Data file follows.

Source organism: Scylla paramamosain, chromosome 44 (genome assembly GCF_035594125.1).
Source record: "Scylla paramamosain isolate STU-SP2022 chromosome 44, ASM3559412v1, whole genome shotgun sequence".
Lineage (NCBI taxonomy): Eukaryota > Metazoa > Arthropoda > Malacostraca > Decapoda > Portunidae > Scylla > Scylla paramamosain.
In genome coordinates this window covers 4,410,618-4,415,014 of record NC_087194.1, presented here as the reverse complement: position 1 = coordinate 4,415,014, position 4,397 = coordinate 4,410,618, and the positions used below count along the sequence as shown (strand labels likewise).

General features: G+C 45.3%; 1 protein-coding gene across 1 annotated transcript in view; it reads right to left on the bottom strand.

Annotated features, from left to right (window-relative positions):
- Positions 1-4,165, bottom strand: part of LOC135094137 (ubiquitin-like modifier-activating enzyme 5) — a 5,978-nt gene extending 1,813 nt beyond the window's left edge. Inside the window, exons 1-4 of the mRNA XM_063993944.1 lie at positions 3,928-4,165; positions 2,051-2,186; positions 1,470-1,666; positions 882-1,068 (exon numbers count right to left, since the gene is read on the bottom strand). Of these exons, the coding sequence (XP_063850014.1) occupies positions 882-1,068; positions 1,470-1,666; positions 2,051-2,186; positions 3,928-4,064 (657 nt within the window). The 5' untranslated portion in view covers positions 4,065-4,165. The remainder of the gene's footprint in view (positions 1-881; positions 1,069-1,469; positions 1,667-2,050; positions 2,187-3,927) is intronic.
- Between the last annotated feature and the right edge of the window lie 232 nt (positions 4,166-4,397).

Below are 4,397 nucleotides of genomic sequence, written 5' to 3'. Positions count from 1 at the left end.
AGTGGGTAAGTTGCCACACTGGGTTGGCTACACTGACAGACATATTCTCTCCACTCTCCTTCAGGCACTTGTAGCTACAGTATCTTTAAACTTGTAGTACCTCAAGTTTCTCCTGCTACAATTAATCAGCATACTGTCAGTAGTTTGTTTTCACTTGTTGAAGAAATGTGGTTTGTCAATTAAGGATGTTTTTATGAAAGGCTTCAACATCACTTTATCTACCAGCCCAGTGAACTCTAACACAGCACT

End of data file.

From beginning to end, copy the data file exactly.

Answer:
Source organism: Scylla paramamosain, chromosome 44 (genome assembly GCF_035594125.1).
Source record: "Scylla paramamosain isolate STU-SP2022 chromosome 44, ASM3559412v1, whole genome shotgun sequence".
Lineage (NCBI taxonomy): Eukaryota > Metazoa > Arthropoda > Malacostraca > Decapoda > Portunidae > Scylla > Scylla paramamosain.
In genome coordinates this window covers 4,410,618-4,415,014 of record NC_087194.1, presented here as the reverse complement: position 1 = coordinate 4,415,014, position 4,397 = coordinate 4,410,618, and the positions used below count along the sequence as shown (strand labels likewise).

General features: G+C 45.3%; 1 protein-coding gene across 1 annotated transcript in view; it reads right to left on the bottom strand.

Annotated features, from left to right (window-relative positions):
- Positions 1-4,165, bottom strand: part of LOC135094137 (ubiquitin-like modifier-activating enzyme 5) — a 5,978-nt gene extending 1,813 nt beyond the window's left edge. Inside the window, exons 1-4 of the mRNA XM_063993944.1 lie at positions 3,928-4,165; positions 2,051-2,186; positions 1,470-1,666; positions 882-1,068 (exon numbers count right to left, since the gene is read on the bottom strand). Of these exons, the coding sequence (XP_063850014.1) occupies positions 882-1,068; positions 1,470-1,666; positions 2,051-2,186; positions 3,928-4,064 (657 nt within the window). The 5' untranslated portion in view covers positions 4,065-4,165. The remainder of the gene's footprint in view (positions 1-881; positions 1,069-1,469; positions 1,667-2,050; positions 2,187-3,927) is intronic.
- Between the last annotated feature and the right edge of the window lie 232 nt (positions 4,166-4,397).

Below are 4,397 nucleotides of genomic sequence, written 5' to 3'. Positions count from 1 at the left end.
AGTGGGTAAGTTGCCACACTGGGTTGGCTACACTGACAGACATATTCTCTCCACTCTCCTTCAGGCACTTGTAGCTACAGTATCTTTAAACTTGTAGTACCTCAAGTTTCTCCTGCTACAATTAATCAGCATACTGTCAGTAGTTTGTTTTCACTTGTTGAAGAAATGTGGTTTGTCAATTAAGGATGTTTTTATGAAAGGCTTCAACATCACTTTATCTACCAGCCCAGTGAACTCTAACACAGCACT